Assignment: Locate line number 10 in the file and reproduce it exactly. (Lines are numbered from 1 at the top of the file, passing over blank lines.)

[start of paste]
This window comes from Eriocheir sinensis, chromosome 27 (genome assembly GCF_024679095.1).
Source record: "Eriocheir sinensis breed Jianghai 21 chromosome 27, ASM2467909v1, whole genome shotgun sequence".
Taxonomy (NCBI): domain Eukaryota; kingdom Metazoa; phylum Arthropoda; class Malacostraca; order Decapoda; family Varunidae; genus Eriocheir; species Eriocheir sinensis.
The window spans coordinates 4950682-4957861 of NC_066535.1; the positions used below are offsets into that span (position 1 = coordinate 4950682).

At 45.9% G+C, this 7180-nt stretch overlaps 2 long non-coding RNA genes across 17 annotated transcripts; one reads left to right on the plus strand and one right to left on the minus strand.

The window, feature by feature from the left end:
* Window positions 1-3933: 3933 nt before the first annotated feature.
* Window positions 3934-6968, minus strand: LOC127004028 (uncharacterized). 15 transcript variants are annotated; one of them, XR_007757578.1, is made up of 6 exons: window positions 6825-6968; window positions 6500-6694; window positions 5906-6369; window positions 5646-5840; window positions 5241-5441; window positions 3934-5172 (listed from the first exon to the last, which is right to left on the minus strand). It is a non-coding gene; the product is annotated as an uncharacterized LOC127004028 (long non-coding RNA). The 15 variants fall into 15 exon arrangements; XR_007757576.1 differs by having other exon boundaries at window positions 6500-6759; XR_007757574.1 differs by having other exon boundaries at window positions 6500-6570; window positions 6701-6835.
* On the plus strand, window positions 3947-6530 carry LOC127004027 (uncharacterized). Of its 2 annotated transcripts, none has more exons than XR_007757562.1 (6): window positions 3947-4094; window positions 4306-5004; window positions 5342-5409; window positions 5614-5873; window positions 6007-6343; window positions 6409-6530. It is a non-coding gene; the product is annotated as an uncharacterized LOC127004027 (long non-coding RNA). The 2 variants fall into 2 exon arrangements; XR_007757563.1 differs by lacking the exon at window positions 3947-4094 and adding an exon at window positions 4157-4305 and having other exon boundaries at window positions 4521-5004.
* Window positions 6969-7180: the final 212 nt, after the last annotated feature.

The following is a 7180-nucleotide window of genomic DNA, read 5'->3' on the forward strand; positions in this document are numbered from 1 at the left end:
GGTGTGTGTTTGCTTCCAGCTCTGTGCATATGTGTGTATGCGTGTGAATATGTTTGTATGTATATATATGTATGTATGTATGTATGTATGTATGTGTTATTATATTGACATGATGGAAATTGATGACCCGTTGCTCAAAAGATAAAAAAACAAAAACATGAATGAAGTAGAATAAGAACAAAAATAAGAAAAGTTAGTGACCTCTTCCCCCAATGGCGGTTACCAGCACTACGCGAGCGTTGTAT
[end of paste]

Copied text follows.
* Window positions 6969-7180: the final 212 nt, after the last annotated feature.